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HomeBusiness & CommunityCouncil Votes for New Brooksville Main Street Contract

Council Votes for New Brooksville Main Street Contract

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The Brooksville City Council has unanimously decided that the city should draft a new contract that will fund Brooksville Main Street for the upcoming year and help the organization move toward self-sufficiency.

During the administration of former Mayor Pat Brayton, the City of Brooksville and the non-profit economic development organization Brooksville Main Street entered into an agreement whereby the city would allocate $50,000 from its budget to be used specifically by the agency to pay the salaries of permanent staff members.

Before that, the $50,000 allocation may have also been used to underwrite the costs of specific programming. According to Mayor Blake Bell, keeping track of the agency’s use of those funds in that way was cumbersome.

“I believe (city clerk) Jennifer (Battista) had to collect receipts from Brooksville Main Street and it was a headache because you have a $7,500 event here and you have a $2,500 event there and you’re adding up all these events to make the grand $50,000,” he said. “We tied it to salaries because it made it easier.”

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Now, however, Bell said that the organization had run into certain financial challenges and needed to return to the previous contractual language specifying the use of city-allocated funds provided by the city.

“The money that we have given Brooksville Main Street this year needs to be used for staff, but it also needs to be used for some programming costs that were incurred under the last executive director,” he said. Former Brooksville Main Street Executive Director Natalie Kahler resigned in September, effective Oct. 15.

For example, the organization still owes the city $2,328 in connection with the Fancy Flea street fair and vintage market that took place in February. “We can either ask Brooksville Main Street to pay that or we can ask for half of it or we can forgive that payment completely depending on which direction this council wants to take,” Bell said. “I obviously think that we can give them some flexibility (to use city-donated funds) for programming.”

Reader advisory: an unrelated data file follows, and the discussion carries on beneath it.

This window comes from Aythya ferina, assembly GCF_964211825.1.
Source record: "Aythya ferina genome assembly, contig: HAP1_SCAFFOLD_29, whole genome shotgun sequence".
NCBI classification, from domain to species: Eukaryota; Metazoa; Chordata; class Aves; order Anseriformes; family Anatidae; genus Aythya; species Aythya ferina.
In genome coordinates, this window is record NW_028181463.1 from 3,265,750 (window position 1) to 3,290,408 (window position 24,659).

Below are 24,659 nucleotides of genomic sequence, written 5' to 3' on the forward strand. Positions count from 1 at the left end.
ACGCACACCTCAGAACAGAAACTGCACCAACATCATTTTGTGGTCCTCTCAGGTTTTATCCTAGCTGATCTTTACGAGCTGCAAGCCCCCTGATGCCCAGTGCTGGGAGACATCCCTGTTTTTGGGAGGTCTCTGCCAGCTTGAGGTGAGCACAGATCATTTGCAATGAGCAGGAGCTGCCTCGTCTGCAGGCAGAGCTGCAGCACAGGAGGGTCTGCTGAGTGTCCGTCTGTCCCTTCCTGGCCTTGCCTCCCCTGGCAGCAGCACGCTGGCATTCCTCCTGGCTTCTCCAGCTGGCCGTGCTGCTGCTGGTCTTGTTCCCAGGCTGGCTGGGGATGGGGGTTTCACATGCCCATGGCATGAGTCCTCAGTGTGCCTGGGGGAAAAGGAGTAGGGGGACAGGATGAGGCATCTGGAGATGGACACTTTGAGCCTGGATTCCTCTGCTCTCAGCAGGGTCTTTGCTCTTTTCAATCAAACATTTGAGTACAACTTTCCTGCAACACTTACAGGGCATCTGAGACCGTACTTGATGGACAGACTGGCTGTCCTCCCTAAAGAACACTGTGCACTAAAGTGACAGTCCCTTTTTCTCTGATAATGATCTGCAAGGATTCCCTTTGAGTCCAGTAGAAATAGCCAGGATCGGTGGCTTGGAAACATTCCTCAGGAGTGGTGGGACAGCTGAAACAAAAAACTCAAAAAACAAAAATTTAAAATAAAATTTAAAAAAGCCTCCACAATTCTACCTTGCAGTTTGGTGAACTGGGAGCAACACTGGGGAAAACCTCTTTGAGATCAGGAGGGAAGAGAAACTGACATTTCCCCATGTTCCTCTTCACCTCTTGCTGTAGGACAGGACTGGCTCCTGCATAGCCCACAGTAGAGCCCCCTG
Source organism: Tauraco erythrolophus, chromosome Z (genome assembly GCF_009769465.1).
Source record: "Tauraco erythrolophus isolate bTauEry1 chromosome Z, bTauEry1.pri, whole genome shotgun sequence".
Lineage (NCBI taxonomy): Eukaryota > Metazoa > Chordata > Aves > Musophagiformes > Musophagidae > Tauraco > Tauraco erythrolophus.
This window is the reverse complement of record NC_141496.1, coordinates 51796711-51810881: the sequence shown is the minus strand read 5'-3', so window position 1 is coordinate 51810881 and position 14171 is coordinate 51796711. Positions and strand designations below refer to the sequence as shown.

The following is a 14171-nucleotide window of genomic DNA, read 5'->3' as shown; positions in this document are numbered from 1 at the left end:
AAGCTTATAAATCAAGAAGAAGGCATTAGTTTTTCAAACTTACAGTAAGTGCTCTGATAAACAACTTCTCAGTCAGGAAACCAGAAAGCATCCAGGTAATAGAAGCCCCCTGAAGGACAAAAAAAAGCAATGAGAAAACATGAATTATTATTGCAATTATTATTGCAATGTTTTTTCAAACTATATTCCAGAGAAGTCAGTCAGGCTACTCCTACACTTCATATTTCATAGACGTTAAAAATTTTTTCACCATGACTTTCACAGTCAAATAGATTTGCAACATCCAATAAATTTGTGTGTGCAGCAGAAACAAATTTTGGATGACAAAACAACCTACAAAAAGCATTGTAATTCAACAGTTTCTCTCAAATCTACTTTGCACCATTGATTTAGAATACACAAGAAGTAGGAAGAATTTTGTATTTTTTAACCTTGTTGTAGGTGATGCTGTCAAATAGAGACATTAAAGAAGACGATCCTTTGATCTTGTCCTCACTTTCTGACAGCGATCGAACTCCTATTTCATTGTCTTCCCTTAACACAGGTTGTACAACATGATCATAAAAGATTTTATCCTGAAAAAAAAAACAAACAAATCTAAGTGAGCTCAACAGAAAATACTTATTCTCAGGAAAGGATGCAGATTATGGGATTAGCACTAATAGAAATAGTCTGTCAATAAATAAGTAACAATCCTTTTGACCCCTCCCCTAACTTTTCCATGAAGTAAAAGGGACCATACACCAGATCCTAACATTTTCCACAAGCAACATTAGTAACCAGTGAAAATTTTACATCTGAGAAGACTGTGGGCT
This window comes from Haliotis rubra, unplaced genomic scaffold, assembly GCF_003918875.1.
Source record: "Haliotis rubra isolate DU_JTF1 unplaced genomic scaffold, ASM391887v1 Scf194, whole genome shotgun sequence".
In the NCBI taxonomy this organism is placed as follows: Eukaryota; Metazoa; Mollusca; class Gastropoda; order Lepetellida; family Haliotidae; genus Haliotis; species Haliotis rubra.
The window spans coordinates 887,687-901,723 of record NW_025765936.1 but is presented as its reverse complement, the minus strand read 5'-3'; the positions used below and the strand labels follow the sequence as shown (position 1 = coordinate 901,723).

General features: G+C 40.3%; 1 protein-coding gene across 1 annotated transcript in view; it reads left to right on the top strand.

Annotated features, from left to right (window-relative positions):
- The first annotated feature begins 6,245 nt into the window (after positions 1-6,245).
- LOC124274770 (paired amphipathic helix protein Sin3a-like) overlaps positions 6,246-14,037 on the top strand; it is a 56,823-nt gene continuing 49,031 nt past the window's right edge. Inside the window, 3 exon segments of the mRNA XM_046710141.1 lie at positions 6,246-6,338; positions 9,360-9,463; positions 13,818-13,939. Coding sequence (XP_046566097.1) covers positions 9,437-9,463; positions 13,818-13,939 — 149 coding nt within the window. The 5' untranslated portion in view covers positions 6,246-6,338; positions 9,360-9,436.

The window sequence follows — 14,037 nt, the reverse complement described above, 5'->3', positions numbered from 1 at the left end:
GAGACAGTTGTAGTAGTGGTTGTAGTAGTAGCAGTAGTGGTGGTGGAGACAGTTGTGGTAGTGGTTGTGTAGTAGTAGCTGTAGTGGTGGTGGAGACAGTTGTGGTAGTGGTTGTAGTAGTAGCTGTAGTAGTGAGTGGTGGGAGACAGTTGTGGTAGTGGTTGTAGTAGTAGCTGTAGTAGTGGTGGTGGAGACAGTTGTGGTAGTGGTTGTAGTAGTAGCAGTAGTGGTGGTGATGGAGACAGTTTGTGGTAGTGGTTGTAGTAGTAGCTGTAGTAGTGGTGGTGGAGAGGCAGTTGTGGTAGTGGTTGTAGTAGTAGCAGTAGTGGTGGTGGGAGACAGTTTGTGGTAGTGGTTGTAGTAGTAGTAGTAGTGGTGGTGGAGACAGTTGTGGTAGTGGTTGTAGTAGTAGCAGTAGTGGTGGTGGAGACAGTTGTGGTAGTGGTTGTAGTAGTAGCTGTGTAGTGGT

Representing Brooksville Main Street, Lee Johnson told the panel that the organization had faced several fiscal challenges in the past year.
“Nonprofits everywhere have been struggling,” Johnson said. “Some of our sponsors, who are regular sponsors and have businesses in other counties, have directed some of the normal funds that they’d be using for sponsorship here in Brooksville to other areas.”

She also said that insurance and other costs unexpectedly rose. “Normally, we would be able to have our insurance under the Florida Main Street program and all our events were covered under that, but The Blueberry Festival asked us to buy a more than $10,000 insurance policy very unexpectedly,” she said. “Also, the cost for (law enforcement ) went through the roof – for the Multicultural (Festival), there was a completely unexpected fee for deputies where normally we’d have community policing group take care of that.”

Johnson said that if the council chose to adopt a new contract, the organization would reevaluate the profitability of the events it sponsors annually and reduce its calendar to focus on events that “we can actually do and do it without losing money.”

She also told the panel that the organization is seeking more cost-effective insurance providers and reevaluating its grant-seeking process.
“A lot of people don’t know that many of the grants we apply for actually benefit the city and the city would not have been able to apply for those dollars without having a nonprofit partner,” Johnson said. “What we got in the ($50,000) donation from the city we were over $100,000 in grants, so we’re really trying to focus on that – that we’re bringing a lot of grant value to the city.”

Finally, Council Member Christa Tanner, who is also the city’s liaison to the Brooksville Main Street organization, moved to allow the attorney to draft an agreement to present to Brooksville Main Street that would authorize the mayor to sign such an agreement that allows city-provided funds to be used for general programming and for the payment of salary wages.

“I’m excited about Brooksville Main Street,” Tanner said. “I think we have come leaps and bounds from being two separate organizations to together as one in terms of partnership for the greater good for the city of Brooksville.” The motion passed by a 5-0 margin.

Tanner also made a motion to waive the $2,328 fee that Brooksville Main Street owes the city in connection with the Fancy Flea event.
That motion was seconded by Council Member Casey Thieryung and passed by a vote of 5-0.

Bell said that the new contract will be a significant step in allowing the organization to move forward toward eventual self-sufficiency.
“We (the City of Brooksville) always want to be a partner, but I would love to see Brooksville Main Street self-sufficient to the point where $50,000 is not going to keep the organization alive and well,” Bell said.

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